Flick. Greene makes a grabbing motion from his armchair. Then he makes a throwing motion. A dead fly bounces off the wall. "Did I get him?" he says.
"It's a heck of a thing to realize you can't do anything but play football. I'm capable of other things, but that's the only thing I know now. In college they tried to get me to go to a lot of classes and things, but I kind of lost interest. I couldn't write. Because I didn't have anything to say. You can't be descriptive about nothing."
Greene has prospered. With a friend, he has started a janitorial company. He has appeared in a few quickie films—in one of which, The Bad Black Six, he picked white motorcycle hoods up over his head and threw them. He seems a bit defensive about his movie career, though he shows up well enough on the screen. This summer he turned down a chance to star in a movie as a washed-up ballplayer. Like most ballplayers, he has no taste for the rough give-and-take of business.
He has trusted several agents who he feels cheated him. "When you make a lot of money fast, that's when the buzzards are thickest," he says. He is suffering currently over his estrangement from several college friends who had gone on to play pro ball. He had been involved with them in a firm that planned to represent other players and invest in real estate. Greene withdrew from the group. "They thought I deserted them. But we just didn't have the vehicle. We'd have wound up ripping people off, too. I'm not gonna let the snake bite me if I know it's there."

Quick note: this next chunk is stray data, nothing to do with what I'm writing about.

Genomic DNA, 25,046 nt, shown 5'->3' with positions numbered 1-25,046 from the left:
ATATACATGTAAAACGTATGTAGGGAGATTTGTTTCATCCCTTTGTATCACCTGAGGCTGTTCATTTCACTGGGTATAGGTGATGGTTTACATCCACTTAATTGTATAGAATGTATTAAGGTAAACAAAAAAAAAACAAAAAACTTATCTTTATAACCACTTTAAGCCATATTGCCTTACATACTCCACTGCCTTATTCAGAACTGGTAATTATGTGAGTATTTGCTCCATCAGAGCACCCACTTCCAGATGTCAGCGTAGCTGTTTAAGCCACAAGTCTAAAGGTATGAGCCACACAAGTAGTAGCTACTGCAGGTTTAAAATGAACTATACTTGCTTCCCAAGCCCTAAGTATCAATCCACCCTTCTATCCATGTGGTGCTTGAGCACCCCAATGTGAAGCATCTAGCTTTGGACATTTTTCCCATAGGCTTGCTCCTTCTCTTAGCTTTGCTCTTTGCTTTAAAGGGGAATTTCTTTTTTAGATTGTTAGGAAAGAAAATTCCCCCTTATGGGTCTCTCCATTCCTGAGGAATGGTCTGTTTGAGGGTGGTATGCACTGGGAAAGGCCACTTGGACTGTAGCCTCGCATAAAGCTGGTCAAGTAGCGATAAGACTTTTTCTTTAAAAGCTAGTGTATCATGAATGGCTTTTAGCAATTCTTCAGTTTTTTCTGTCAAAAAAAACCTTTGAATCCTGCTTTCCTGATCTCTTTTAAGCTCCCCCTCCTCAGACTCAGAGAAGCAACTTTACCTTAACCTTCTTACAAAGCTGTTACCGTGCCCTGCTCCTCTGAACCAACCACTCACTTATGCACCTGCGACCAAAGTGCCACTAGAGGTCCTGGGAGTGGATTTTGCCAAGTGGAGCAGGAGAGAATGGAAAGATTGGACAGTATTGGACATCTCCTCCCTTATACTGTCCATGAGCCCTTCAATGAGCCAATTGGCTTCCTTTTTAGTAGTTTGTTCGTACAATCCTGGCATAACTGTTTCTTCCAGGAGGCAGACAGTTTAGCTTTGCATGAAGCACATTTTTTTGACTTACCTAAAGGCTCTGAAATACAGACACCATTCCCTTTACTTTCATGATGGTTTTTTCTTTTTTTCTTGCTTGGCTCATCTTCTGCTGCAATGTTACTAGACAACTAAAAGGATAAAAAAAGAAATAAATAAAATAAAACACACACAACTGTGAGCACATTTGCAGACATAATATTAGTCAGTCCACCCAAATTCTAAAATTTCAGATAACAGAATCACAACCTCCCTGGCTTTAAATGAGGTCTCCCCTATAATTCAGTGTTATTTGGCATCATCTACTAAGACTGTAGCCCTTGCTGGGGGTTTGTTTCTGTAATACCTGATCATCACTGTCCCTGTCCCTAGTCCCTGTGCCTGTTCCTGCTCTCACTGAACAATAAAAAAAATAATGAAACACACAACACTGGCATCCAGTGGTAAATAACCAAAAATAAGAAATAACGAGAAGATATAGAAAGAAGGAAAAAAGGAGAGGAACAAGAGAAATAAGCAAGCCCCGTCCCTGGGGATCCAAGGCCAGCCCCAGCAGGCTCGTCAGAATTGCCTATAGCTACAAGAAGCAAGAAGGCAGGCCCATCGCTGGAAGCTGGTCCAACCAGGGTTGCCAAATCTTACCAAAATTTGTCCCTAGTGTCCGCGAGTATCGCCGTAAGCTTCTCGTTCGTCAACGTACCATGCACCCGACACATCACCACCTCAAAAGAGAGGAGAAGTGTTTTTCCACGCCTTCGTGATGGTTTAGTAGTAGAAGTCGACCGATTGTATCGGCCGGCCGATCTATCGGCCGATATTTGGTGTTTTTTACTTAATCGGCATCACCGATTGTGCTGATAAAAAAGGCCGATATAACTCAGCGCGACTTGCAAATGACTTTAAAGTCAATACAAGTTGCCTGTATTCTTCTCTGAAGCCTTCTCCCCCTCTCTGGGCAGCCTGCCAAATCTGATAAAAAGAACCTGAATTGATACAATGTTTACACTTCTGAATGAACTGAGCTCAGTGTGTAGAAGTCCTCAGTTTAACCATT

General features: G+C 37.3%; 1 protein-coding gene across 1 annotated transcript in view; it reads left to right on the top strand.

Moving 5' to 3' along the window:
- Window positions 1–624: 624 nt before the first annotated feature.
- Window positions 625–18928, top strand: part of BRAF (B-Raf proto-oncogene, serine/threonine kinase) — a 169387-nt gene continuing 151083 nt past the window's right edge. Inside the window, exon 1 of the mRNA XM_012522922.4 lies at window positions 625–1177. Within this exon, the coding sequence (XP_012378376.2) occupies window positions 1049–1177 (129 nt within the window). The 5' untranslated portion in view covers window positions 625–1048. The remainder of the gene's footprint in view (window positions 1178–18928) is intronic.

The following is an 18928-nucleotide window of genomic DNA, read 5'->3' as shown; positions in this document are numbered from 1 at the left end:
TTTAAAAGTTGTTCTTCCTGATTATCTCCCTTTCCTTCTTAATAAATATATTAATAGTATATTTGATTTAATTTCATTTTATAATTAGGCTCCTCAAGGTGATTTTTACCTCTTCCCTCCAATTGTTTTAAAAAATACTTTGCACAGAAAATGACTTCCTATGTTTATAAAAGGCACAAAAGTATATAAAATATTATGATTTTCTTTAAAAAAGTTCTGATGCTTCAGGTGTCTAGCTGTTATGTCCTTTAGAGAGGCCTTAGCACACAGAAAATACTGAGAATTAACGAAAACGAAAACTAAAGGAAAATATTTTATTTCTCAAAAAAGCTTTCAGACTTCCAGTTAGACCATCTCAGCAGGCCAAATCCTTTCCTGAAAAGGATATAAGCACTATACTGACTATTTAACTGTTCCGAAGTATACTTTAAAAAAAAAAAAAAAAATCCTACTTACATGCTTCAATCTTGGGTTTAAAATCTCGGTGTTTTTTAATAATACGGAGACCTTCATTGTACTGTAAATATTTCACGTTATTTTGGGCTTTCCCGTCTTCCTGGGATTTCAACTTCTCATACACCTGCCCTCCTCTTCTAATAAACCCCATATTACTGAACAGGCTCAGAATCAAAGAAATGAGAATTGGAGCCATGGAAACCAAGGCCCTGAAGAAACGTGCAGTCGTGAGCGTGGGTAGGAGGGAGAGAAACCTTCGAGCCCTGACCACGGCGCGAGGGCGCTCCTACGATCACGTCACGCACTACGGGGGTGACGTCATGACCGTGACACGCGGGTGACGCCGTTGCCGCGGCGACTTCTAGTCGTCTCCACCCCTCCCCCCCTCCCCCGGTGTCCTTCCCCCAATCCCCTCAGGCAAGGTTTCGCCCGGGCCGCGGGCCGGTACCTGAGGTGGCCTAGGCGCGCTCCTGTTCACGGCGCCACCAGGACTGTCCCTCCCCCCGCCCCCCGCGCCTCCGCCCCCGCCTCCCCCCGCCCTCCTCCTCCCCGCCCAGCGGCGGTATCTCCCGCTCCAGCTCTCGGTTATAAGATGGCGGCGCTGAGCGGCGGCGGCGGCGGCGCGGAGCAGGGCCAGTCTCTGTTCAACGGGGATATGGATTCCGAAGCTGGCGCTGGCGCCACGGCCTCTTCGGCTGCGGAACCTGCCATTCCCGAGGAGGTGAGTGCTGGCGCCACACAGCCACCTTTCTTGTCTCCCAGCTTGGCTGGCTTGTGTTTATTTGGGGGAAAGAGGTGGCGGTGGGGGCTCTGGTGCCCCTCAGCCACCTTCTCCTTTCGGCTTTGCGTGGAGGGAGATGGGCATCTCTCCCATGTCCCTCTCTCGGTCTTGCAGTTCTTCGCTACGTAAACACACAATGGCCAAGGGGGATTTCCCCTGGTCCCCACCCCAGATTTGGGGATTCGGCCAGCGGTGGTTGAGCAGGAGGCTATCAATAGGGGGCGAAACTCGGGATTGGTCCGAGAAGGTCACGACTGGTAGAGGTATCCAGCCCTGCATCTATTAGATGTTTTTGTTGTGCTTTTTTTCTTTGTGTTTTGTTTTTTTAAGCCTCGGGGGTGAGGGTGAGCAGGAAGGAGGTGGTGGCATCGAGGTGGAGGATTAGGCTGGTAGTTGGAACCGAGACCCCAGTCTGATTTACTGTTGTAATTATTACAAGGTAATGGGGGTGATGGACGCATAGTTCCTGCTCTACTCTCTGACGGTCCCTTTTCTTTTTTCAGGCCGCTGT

Greene is settling down. "I'm more into practice and working out," he says. "I didn't used to have the patience for those things. This off-season I did something every day, or every other day, or every chance I got. Jog, play basketball." Steeler strength coach Lou Riecke brought him a set of weights in February. "I used to just lift when Lou or Chuck was looking. When they turned their heads, I'd stop. But then some of the guys I used to throw around a little bit, I couldn't anymore. I'd have to spend too much energy doing it. I'm basically lazy."
This season Greene looks different. His upper body is more conventionally muscular, his distinctive spare tire is gone. He has a championship to defend. Does all this mean he will be even better?
"When I dream at night," he says, "I visualize techniques. Some of 'em are just ungodly. It's just cat quickness; run over a guy, hurdle him, jump six feet, put three or four moves on him so he freezes. No flaws in those moves. Perfect push and pull on the guard, jump over the center. Another blocker, slap him aside. Block the ball when the quarterback throws it, catch it and run 99 yards. 'Cause I don't want it to be over quick! The only thing that ever matched the dreams I had was the Super Bowl."
Greene and Art Rooney seemed to enjoy the Super Bowl more than anybody. Rooney, the Chief, was in camp one afternoon this summer, standing beside the practice field. A kid asked him for his autograph. "Where do you come from?" asked the Chief. The kid named a town. The Chief asked, "You know Dr. Weaver there? He had a sign in his office: I'M NOT A DOCTOR. WHAT I HAVE IS A GIFT FROM GOD. But he could do more for your muscles than anybody." The Chief went on about others in his wide range of friends, Tip O'Neill, Sargent Shriver, Mean Joe Greene.
"I knew we were going all the way last year before the playoff game with Oakland when Joe came up to me," Rooney says. "He grabbed my hand and said, 'We're gonna get 'em.' That was an emotional moment. I never had a moment like that."
There was a time when the Chief voiced doubts about Joe Greene. That was when the Steelers had drafted him No. 1 and he was holding out. "Who is he anyway?" the Chief grumbled. "I don't know that he's so good."